A deep disconnect between political elites and the constituents they serve — driven by an economic recession and recovery that has disproportionately benefited the wealthy at the expense of the middle class — and coupled with efforts to reform national immigration policy, has given rise to a wave of populist candidates on both sides of the political spectrum.
In the U.S., that atmosphere serves as the foundation of an unprecedented race for the White House. The Republican Party is poised to nominate a populist real estate mogul who has promised to renegotiate trade deals and build a border wall, while a growing populist faction within the Democratic Party has fueled an unexpectedly strong challenge on the basis of dramatically regulating Wall Street, big banks and corporations.
But the U.S. presidential election is hardly unique in a world in which populist parties and candidates are thriving. The rise of Donald Trump and Bernie Sanders comes after a decade in which similar populist movements have gained considerable power in most of the world’s liberal democracies.
The same economic anxieties and fears of political stagnation and corruption that have bolstered Trump and Sanders is at work in some of America’s closest allies, experts say.
“The accelerant was the financial crisis. You had basically a very angry and frightened electorate that in some ways blamed the establishment, left and right,” said Heather Conley, director of the Europe Program at the Center for Strategic and International Studies. Then came the flood of migrants from Africa and the Middle East: “It was like putting your foot down on the accelerator. It continued to exacerbate fear of the economic crisis.”
In the United Kingdom, the right-wing UK Independence Party has seen a surge of support in the last decade. In general elections in 2001, the party attracted just 390,000 votes, or about 1.2 percent of the total number of votes cast; in 2015, the party formerly led by Nigel Farage won 13 percent of the vote, or 3.9 million votes.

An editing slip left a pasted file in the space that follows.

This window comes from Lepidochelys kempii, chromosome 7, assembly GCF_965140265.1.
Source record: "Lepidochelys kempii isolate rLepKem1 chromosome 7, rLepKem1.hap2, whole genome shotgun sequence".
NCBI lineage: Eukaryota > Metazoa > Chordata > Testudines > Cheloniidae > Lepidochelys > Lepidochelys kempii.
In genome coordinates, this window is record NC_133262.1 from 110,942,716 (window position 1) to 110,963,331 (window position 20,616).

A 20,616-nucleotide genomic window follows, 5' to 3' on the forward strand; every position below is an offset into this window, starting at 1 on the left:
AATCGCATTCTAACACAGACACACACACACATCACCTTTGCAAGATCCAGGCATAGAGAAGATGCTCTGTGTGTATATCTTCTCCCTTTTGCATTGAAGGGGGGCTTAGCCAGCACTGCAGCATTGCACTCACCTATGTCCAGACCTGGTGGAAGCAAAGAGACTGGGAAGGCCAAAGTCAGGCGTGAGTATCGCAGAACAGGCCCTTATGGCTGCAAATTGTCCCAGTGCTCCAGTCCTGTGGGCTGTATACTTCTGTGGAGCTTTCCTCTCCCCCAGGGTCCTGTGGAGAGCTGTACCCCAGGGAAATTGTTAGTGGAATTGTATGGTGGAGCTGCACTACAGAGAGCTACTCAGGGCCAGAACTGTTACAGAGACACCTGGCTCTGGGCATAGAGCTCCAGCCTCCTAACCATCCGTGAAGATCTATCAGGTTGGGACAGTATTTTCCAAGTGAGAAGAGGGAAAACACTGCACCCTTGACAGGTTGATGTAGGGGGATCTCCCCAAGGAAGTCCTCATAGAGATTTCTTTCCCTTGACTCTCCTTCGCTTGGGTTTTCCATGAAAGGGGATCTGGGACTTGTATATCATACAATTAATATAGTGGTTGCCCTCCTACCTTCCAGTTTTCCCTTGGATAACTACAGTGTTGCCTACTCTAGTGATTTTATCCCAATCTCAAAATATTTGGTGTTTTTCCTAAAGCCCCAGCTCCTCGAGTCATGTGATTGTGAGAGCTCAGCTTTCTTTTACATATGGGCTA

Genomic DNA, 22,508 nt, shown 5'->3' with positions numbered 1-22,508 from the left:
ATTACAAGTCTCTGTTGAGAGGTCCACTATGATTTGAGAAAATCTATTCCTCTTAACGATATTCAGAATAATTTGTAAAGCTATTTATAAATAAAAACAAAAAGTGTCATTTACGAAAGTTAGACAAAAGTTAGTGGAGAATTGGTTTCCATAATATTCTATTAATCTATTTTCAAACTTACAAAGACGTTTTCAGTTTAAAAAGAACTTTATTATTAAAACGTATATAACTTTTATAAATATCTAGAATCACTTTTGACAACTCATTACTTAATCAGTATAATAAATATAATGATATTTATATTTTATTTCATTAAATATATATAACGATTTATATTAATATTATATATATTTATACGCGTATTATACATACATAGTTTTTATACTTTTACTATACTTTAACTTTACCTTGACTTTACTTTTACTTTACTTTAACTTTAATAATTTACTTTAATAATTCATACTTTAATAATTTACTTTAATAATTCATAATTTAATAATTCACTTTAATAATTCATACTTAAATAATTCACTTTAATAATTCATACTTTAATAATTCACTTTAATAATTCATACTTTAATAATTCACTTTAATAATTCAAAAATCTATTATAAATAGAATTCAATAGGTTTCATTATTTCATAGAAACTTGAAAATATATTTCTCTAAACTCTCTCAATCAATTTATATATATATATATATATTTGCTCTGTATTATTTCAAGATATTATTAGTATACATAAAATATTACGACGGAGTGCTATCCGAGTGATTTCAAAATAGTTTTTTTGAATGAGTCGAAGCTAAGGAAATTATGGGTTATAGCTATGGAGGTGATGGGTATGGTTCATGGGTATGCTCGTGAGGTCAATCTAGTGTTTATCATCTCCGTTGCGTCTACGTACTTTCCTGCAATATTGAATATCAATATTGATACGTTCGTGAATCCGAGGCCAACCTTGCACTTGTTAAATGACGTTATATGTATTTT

Voters in Austria, who have contended with the brunt of the migrant crisis that grips Europe, gave 36 percent of the vote to Norbert Hofer, the right-wing populist Freedom Party’s candidate for president, more than double the 15 percent that party received in the 2010 elections. Austria’s two major parties failed to make the presidential runoff. The Freedom Party has grown from 18 seats in Austria’s Parliament after the 2002 elections to 40 seats after the 2013 elections, making it the third-largest faction in the governing body.
In France, public opinion polls show the conservative National Front, led by Marine Le Pen, taking about 30 percent of the vote, easily outpacing President Francois Hollande’s Socialist Party and a coalition of center-right parties led by former President Nicolas Sarkozy and Prime Minister Alain Juppe. The National Front took 6.4 million votes in the 2012 presidential election, five years after scoring just 3.8 million votes.
Polls in Germany show a conservative populist party, the Alternative for Germany, in third place, behind Chancellor Angela Merkel’s Christian Democratic Union and the opposition Social Democrats.
Voters in Switzerland handed the populist Swiss People’s Party the largest number of seats in Parliament after elections last year. The New Flemish Alliance, a populist party that allies with other nationalist factions in the European Parliament, has grown from just one member of the Belgium Parliament in 2003 to 33 members today, making it the largest single party in a deeply divided nation.
The Danish People’s Party now holds 37 seats in Denmark’s Parliament, up from 22 seats after the 2011 general election. Nationalist, populist parties control parliaments in Macedonia and Poland.
Nick Greenstock, managing director of the London-based risk analysis firm Gatehouse Advisory Partners, pointed to a host of factors, from increasing decision-making power being vested in the European Union, and a consequential decrease in national sovereignty, to social fragmentation during times of economic stress and an increased risk appetite among voters who don’t see a harm in giving some new party a try.
“The anti-establishment sentiment in Europe has been building for some time, based in part on the electorate’s sense of inequality, which they see evidence of every day,” Greenstock said.
Populist sentiment is growing on the left, as well as the right. Angry at years of austerity and painful cuts to social services forced upon them by European creditors, Greek voters elected the left-wing Syriza Party in January 2015. Italian voters gave a quarter of their vote in 2013 to the Five Star Movement, a left-wing coalition led by comedian Beppe Grillo, making it the third-largest party in both the Italian Senate and the Chamber of Deputies.
Voter anger at traditional politicians has coincided with a decline in political participation, Conley said, in countries across Europe, a phenomenon that has demonstrated itself across the United States over the last half century. Anti-immigrant and other inflammatory rhetoric, the hallmark of Trump’s campaign, is similarly on the rise; Italy’s Grillo suggested this weekend that Sadiq Khan, the first Muslim mayor of London, would “blow himself up in front of Westminster.” France’s Le Pen was acquitted in 2015 of inciting hatred for comments about Muslims.
The rise of new parties, many of which only came into existence within the last 15 years, demonstrates the extent to which voters are disgusted with the governing elite.
“Anybody who had nothing to do with government is immediately vaulted,” Conley said. “They are not corrupted by government, they have brash new ideas, they want to bring the system down.”